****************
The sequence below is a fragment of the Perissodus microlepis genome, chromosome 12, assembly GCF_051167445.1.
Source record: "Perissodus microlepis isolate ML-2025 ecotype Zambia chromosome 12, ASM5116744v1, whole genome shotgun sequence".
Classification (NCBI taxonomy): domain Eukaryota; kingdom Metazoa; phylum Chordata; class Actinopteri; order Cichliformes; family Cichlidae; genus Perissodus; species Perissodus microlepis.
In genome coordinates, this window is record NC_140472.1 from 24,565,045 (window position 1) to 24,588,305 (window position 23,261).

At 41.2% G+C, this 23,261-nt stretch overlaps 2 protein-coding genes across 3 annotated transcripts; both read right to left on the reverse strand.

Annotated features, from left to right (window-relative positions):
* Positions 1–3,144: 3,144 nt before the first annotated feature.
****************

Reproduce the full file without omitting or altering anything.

The sequence below is a fragment of the Perissodus microlepis genome, chromosome 12, assembly GCF_051167445.1.
Source record: "Perissodus microlepis isolate ML-2025 ecotype Zambia chromosome 12, ASM5116744v1, whole genome shotgun sequence".
Classification (NCBI taxonomy): domain Eukaryota; kingdom Metazoa; phylum Chordata; class Actinopteri; order Cichliformes; family Cichlidae; genus Perissodus; species Perissodus microlepis.
In genome coordinates, this window is record NC_140472.1 from 24,565,045 (window position 1) to 24,588,305 (window position 23,261).

At 41.2% G+C, this 23,261-nt stretch overlaps 2 protein-coding genes across 3 annotated transcripts; both read right to left on the reverse strand.

Annotated features, from left to right (window-relative positions):
* Positions 1–3,144: 3,144 nt before the first annotated feature.